Hugh Douglas Hamilton

Prince Charles Edward Stuart, 1720 - 1788. Eldest son of Prince James Francis Edward Stuart (About 1785)

About this artwork

After the defeat of the Jacobite forces at Culloden in 1746 and the prince’s subsequent flight to France, Charles repeatedly tried to rally French support for an invasion on English soil. Despite his father’s pleas, French support never materialised and the Young Pretender was eventually expelled. After years of moving around the continent, in 1774 Charles and his young wife Louisa settled in Florence. By this time he was depressed, abusive and suffering from drink-related ill health. Charles and Louisa separated in 1784, and that same year Charles legitimised his daughter Charlotte by his mistress, and recognised her as his heir. This portrait was painted in Rome during the last years of the sitter's life. At this time Hamilton also portrayed Charles’s daughter in a similar format.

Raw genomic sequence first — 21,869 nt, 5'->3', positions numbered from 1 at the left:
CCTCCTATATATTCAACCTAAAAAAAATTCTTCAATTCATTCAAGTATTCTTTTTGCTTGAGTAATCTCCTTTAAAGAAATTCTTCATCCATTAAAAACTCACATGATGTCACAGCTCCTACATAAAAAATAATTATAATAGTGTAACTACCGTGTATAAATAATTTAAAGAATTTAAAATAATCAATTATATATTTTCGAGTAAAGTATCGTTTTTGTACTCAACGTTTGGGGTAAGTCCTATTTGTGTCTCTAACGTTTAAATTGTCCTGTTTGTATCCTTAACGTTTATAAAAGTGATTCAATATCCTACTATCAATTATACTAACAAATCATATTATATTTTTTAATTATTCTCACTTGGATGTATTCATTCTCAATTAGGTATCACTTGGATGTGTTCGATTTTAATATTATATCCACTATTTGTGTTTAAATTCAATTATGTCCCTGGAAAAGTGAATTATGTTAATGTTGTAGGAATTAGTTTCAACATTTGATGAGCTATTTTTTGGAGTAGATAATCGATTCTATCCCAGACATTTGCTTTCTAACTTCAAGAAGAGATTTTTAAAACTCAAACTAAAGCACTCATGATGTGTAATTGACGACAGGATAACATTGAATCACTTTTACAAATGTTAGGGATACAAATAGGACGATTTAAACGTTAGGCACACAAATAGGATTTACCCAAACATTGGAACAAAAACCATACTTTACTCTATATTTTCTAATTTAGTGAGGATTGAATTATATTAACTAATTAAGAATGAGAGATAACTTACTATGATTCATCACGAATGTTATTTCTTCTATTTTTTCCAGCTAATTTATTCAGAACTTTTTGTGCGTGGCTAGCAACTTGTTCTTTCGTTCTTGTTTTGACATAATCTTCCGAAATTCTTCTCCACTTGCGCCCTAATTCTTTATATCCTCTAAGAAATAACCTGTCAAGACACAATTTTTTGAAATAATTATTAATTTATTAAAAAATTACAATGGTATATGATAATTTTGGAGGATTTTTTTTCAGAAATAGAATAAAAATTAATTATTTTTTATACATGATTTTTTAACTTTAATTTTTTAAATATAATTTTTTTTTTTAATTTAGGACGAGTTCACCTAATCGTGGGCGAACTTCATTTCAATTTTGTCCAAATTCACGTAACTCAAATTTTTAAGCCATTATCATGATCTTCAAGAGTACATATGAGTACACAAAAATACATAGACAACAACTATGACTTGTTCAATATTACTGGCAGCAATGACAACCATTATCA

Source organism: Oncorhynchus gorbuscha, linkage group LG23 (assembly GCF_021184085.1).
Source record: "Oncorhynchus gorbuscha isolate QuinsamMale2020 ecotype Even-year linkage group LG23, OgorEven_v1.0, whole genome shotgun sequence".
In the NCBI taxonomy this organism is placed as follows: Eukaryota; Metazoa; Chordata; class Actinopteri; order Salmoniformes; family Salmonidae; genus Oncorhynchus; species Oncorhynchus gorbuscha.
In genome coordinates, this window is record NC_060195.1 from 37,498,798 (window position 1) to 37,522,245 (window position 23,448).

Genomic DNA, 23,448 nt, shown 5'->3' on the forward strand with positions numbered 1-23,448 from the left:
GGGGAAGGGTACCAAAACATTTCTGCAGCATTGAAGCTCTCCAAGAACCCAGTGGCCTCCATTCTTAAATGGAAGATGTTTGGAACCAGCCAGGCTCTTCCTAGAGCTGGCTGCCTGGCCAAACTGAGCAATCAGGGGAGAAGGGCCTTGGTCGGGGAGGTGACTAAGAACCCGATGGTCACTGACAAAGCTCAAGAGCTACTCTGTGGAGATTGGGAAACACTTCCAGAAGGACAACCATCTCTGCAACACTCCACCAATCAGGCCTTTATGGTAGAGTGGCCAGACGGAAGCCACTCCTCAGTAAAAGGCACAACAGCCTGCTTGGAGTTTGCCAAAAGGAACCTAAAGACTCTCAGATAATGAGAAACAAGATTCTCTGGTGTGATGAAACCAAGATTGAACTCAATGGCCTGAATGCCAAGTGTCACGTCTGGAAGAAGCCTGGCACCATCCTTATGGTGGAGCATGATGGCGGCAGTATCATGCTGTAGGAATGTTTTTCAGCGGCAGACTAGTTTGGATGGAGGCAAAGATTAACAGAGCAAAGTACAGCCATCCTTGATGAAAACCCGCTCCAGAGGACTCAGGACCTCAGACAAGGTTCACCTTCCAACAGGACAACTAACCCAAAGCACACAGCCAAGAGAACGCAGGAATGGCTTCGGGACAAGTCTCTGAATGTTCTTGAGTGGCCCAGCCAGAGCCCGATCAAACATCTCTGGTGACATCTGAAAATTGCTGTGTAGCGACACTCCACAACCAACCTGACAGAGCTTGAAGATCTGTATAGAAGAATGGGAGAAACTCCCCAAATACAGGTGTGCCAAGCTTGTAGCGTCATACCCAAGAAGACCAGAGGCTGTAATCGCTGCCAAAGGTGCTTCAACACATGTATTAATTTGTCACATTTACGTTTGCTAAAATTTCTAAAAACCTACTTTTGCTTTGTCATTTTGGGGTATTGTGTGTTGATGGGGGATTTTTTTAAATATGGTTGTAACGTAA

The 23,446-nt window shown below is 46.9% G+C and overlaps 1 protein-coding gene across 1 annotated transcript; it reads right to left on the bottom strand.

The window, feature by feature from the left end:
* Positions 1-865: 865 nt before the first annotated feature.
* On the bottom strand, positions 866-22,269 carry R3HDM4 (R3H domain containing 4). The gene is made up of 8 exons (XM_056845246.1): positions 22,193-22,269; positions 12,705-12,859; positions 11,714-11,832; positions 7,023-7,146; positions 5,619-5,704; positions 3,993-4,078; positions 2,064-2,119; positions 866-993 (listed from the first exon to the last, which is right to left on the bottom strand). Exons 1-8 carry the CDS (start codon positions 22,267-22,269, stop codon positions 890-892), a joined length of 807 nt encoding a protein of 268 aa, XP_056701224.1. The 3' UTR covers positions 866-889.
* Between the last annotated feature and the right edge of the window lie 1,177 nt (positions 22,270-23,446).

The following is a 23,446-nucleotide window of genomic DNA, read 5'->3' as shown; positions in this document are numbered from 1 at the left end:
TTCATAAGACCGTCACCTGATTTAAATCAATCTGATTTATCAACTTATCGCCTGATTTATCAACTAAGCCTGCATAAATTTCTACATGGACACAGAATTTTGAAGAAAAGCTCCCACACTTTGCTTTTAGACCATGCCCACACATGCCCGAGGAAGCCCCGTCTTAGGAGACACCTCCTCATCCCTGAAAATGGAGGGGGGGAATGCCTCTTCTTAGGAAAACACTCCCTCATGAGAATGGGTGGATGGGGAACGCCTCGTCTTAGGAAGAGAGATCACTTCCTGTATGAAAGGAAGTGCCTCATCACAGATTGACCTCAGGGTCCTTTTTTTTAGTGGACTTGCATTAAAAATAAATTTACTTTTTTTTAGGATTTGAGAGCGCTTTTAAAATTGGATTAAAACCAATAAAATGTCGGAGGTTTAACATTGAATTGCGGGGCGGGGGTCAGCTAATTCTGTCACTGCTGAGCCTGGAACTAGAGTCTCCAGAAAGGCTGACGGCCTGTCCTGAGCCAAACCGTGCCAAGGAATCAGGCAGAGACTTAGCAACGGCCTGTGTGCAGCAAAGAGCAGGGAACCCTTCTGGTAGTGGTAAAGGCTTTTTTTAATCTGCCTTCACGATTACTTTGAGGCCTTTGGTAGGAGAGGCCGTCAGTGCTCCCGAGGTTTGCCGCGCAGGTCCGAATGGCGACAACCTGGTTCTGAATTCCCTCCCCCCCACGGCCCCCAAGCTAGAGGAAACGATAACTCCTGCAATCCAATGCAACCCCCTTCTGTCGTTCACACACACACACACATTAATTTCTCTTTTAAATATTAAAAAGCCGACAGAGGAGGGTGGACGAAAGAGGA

Hugh Douglas Hamilton

Hugh Douglas Hamilton

Douglas Hamilton was born in Dublin, the son of a wig maker. He trained at the Dublin Society School of Drawing under Robert West. After leaving the academy, Hamilton set up his business as a portraitist, painting small, oval portraits in pastel – or crayon as it was known. His relocation to London by the early 1760s brought commissions from the royal family, and in 1779 he was sufficiently wealthy to move to Italy with his wife and daughter. During his time in Rome he started painting large-scale history scenes in oil, in the popular neoclassical style. After his return to Ireland in 1792 he was widely regarded as the best portraitist in Dublin and was never short of work. From 1804 onwards he painted few works, and after his death some of his late portraits were finished by his daughter.